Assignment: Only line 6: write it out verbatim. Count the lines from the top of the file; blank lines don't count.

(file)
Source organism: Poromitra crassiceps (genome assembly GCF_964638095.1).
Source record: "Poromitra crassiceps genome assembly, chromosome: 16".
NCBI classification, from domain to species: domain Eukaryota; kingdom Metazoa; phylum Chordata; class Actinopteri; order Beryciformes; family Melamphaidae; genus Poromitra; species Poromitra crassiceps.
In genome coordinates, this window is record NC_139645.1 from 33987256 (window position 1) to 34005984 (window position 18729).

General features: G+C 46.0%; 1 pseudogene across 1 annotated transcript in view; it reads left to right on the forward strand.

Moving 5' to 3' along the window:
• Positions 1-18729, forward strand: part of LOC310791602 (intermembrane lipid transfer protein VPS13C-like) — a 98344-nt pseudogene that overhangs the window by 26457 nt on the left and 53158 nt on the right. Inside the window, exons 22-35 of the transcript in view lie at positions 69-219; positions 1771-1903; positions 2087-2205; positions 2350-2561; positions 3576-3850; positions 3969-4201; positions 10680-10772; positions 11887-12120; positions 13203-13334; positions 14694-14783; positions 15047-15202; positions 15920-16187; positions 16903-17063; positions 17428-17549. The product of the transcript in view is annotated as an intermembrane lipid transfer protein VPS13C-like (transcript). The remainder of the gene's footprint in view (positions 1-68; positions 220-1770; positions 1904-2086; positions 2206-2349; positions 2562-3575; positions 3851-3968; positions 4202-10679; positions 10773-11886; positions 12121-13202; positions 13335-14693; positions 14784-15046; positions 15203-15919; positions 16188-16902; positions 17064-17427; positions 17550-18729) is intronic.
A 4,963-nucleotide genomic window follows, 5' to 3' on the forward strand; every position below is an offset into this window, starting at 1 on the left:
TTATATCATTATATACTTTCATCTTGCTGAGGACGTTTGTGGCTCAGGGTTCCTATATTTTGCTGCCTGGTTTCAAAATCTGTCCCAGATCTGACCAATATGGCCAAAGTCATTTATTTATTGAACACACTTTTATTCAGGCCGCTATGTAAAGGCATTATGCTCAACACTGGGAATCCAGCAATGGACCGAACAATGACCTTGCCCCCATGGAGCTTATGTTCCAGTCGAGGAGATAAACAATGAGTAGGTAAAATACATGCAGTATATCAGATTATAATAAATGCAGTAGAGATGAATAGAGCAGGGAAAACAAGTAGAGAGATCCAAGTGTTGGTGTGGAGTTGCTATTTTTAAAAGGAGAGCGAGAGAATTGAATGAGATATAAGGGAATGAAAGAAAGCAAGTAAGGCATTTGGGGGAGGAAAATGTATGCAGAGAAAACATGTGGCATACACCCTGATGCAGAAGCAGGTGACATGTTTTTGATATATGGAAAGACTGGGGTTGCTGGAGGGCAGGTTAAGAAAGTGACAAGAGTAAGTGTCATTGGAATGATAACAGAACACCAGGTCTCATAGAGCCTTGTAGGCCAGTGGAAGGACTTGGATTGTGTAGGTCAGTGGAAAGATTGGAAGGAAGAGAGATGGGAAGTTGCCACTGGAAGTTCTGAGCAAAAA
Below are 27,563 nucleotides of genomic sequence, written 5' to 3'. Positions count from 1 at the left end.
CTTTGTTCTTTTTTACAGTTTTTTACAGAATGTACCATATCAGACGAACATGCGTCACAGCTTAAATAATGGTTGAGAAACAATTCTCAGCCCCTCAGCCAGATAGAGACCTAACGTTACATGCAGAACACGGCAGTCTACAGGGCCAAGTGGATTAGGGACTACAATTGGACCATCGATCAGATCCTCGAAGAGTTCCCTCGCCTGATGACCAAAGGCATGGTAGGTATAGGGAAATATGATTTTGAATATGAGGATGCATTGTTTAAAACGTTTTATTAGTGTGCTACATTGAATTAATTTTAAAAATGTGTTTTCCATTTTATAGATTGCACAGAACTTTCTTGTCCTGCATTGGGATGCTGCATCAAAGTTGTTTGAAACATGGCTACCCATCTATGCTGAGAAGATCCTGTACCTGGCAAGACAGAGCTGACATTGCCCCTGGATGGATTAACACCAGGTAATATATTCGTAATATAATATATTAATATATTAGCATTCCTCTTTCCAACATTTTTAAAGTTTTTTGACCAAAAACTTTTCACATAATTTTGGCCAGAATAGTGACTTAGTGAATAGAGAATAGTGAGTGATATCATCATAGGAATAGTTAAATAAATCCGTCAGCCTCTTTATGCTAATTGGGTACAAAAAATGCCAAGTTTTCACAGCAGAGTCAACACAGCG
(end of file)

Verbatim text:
Moving 5' to 3' along the window: